Re: Support in explaining the intricasies of the Linux Kernel

From: Michael Peddemors (
Date: Mon Aug 28 2000 - 13:06:07 EST

The ./Documentation/i386/boot.txt written by HPA is a nice start about the
boot processes, but yes, I found that very few people on this list have the
time to explain generalized concepts. Makes it hard to wade in and
contribute.. My struggles with INITRD_START reporting has so far only got 3
helpful souls to respond... (Ooops 4, how could I forget Alan :-))

In general, I see it takes a long time for a thread to develop, but when it
does, and it gets everyone involved.

For the most part, I see answers to the easy questions, because there are
more people that might feel in the mood to respond. The guys that REALLY
know the stuff, all have real jobs, and keeping up with the questions on the
list is real time consuming.. Unless someone is working on a similar
problem, or has, there is very little response.

My experience seems to be that other than a few noble souls, who are
undoubtably overworked, there are very few people who have the time to deal
with explaining the workings of the kernel architecture, and most people
involved seem to use this channel to correspond about their CURRENT interests
and projects.

And I have to admit, I fall into that category, with a business to run, when
I am not FORCED into getting my hands dirty, I have little time to be
involved in the discussion lists.

And don't forget, most people work on a part of the kernel, and not all if
it. They only thing is, that I think many people are doing the same work as
others without realizing it.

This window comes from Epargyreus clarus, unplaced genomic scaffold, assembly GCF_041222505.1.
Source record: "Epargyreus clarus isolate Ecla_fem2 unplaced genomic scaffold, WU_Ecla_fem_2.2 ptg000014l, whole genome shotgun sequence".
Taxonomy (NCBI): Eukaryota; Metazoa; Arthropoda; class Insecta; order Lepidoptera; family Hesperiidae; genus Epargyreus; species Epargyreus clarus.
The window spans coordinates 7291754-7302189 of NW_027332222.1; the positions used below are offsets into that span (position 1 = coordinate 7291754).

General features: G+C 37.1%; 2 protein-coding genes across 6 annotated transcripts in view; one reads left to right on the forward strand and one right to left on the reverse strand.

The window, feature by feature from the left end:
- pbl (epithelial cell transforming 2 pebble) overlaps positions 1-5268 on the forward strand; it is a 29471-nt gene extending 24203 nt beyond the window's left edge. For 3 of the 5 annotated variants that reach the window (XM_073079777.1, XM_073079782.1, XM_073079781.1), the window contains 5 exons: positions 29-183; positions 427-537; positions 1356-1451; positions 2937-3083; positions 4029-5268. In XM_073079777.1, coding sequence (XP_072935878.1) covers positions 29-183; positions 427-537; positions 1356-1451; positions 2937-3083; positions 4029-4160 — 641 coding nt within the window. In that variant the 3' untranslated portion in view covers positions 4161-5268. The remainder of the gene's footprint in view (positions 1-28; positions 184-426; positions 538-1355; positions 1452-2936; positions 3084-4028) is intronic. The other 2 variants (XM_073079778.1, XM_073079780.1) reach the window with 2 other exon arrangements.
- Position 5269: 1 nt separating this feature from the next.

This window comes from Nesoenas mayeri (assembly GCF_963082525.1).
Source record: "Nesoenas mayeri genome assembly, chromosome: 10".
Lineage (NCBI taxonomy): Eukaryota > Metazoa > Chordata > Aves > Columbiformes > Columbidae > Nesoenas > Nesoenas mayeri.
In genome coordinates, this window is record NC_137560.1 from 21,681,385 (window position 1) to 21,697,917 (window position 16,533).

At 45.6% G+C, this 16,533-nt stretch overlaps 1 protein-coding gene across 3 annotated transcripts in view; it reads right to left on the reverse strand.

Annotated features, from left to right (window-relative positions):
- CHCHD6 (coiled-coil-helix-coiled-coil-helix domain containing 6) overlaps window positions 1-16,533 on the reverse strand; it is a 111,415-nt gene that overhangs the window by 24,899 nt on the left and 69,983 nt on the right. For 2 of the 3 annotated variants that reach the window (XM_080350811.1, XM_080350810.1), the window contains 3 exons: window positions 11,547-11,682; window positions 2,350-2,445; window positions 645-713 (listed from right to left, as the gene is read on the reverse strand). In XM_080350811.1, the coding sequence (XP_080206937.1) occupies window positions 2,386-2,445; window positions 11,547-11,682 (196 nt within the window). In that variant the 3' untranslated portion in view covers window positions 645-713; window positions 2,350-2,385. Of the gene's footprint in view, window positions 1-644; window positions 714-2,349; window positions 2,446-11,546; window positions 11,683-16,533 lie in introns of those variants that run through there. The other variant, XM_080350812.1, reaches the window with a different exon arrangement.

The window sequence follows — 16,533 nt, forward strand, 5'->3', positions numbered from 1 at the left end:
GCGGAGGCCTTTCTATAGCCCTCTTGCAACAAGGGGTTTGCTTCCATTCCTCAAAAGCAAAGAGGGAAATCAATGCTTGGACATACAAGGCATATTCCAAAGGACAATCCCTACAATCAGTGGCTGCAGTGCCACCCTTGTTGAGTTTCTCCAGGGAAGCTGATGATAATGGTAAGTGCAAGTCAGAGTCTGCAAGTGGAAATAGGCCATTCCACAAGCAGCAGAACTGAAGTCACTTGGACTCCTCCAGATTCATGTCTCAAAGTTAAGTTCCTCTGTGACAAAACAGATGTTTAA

There should be some forum that encourages more kernel developers. I know
for one that if our distro didn't need this issue resolved I would never be
wandering through the assembler code to see how it all fits together.

BTW, with the syslinux package, there is a great ldlinux.lst file that is
really a great asset to learning the boot sequences.

But for a person who wants to get in and help with the kernel, if you asked
questions in general about the workings of the different parts of the kernel,
frankly you get VERY little response from the list.

Should there be another list dedicated to kernel intricasies vs one list to
deal with problems?? What about a kernel developers list? vs a kernel
problems list. (The NTFS streams debate filled this list for a couple of
weeks) Thoughts?? Suggestions?? We should get more people playing with the
kernel, but those people trying to get their hands dirty for the first time
tend to hit stumbling blocks where they can't get past, and turn to other
pursuits, (Unless they are forced to learn it :-0)

And also, to let everyone know, we are starting up some linux support chat
rooms, that will be ready by the end of the week. Any suggestions for topics
that should be featured?

On Mon, 28 Aug 2000, Tigran Aivazian wrote:
> Hi,
> it is interesting to observe that many questions that deal with _details_
> are answered quickly but questions related to fundamental concepts related
> to how Linux is designed, baffle all of us (since 0 people answered). So,
> is there really nobody in the whole world who can answer this? I would
> like to know the answer (about global kernel memory layout - i.e. what
> goes into PSE pages and what goes into normal ones, and how does PAE mode
> change the picture?) myself...

> >
> > The reason I ask is that I'm confused as to what happens when a user
> > process or tries to allocate memory. I assume that the VM uses 4KB pages
> > for this allocatation. So do we end up with two virtual addresses
> > pointing the same physical memory?
> >
> > What happens if I use ioremap_nocache() on normal memory? Is that memory
> > cached or uncached? If I use the pointer obtained via phys_to_virt(),
> > the memory is cached. But if I use the pointer returned from
> > ioremap_nocache(), the memory is uncached. My understanding of x86 is
> > that caching is based on physical, not virtual addresses. If so, it's
> > not possible for a physical address to be both cached and uncached at the
> > same.
> >
> > Could someone please straighten me out?
> >

Michael Peddemors - Senior Consultant
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